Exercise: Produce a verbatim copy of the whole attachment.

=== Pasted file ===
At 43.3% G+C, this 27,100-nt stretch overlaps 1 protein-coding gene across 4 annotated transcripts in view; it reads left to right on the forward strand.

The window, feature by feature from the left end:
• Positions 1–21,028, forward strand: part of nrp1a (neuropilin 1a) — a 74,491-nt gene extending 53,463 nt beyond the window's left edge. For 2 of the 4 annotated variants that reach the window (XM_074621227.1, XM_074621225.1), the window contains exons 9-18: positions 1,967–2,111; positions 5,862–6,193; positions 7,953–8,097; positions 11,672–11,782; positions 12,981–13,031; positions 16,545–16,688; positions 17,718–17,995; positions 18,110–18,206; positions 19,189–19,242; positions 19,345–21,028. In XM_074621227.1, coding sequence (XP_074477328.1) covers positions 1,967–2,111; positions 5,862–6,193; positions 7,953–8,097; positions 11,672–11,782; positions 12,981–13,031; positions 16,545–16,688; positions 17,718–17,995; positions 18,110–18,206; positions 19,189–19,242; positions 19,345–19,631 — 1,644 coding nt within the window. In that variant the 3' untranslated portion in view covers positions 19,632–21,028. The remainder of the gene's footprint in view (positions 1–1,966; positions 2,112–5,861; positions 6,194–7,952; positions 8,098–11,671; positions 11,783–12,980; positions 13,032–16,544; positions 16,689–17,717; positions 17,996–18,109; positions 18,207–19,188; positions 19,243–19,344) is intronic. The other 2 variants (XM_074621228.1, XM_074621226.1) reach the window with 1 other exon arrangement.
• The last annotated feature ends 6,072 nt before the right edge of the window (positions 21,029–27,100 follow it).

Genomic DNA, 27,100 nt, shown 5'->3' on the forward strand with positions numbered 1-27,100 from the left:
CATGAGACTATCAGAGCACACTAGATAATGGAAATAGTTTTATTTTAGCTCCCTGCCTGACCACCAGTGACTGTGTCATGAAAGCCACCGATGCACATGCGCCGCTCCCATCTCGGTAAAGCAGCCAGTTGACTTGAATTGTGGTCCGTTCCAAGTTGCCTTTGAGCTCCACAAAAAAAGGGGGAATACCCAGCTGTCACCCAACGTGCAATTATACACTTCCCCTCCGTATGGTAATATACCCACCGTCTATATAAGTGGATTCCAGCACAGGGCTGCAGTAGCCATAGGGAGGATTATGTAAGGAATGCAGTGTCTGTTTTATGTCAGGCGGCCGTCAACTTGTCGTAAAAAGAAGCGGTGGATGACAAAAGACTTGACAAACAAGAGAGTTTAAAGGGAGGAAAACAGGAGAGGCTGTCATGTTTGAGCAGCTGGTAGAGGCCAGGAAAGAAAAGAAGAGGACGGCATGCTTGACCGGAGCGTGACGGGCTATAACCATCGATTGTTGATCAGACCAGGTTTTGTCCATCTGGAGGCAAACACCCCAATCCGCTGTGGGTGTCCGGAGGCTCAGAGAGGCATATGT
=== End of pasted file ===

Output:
At 43.3% G+C, this 27,100-nt stretch overlaps 1 protein-coding gene across 4 annotated transcripts in view; it reads left to right on the forward strand.

The window, feature by feature from the left end:
• Positions 1–21,028, forward strand: part of nrp1a (neuropilin 1a) — a 74,491-nt gene extending 53,463 nt beyond the window's left edge. For 2 of the 4 annotated variants that reach the window (XM_074621227.1, XM_074621225.1), the window contains exons 9-18: positions 1,967–2,111; positions 5,862–6,193; positions 7,953–8,097; positions 11,672–11,782; positions 12,981–13,031; positions 16,545–16,688; positions 17,718–17,995; positions 18,110–18,206; positions 19,189–19,242; positions 19,345–21,028. In XM_074621227.1, coding sequence (XP_074477328.1) covers positions 1,967–2,111; positions 5,862–6,193; positions 7,953–8,097; positions 11,672–11,782; positions 12,981–13,031; positions 16,545–16,688; positions 17,718–17,995; positions 18,110–18,206; positions 19,189–19,242; positions 19,345–19,631 — 1,644 coding nt within the window. In that variant the 3' untranslated portion in view covers positions 19,632–21,028. The remainder of the gene's footprint in view (positions 1–1,966; positions 2,112–5,861; positions 6,194–7,952; positions 8,098–11,671; positions 11,783–12,980; positions 13,032–16,544; positions 16,689–17,717; positions 17,996–18,109; positions 18,207–19,188; positions 19,243–19,344) is intronic. The other 2 variants (XM_074621228.1, XM_074621226.1) reach the window with 1 other exon arrangement.
• The last annotated feature ends 6,072 nt before the right edge of the window (positions 21,029–27,100 follow it).

Genomic DNA, 27,100 nt, shown 5'->3' on the forward strand with positions numbered 1-27,100 from the left:
CATGAGACTATCAGAGCACACTAGATAATGGAAATAGTTTTATTTTAGCTCCCTGCCTGACCACCAGTGACTGTGTCATGAAAGCCACCGATGCACATGCGCCGCTCCCATCTCGGTAAAGCAGCCAGTTGACTTGAATTGTGGTCCGTTCCAAGTTGCCTTTGAGCTCCACAAAAAAAGGGGGAATACCCAGCTGTCACCCAACGTGCAATTATACACTTCCCCTCCGTATGGTAATATACCCACCGTCTATATAAGTGGATTCCAGCACAGGGCTGCAGTAGCCATAGGGAGGATTATGTAAGGAATGCAGTGTCTGTTTTATGTCAGGCGGCCGTCAACTTGTCGTAAAAAGAAGCGGTGGATGACAAAAGACTTGACAAACAAGAGAGTTTAAAGGGAGGAAAACAGGAGAGGCTGTCATGTTTGAGCAGCTGGTAGAGGCCAGGAAAGAAAAGAAGAGGACGGCATGCTTGACCGGAGCGTGACGGGCTATAACCATCGATTGTTGATCAGACCAGGTTTTGTCCATCTGGAGGCAAACACCCCAATCCGCTGTGGGTGTCCGGAGGCTCAGAGAGGCATATGT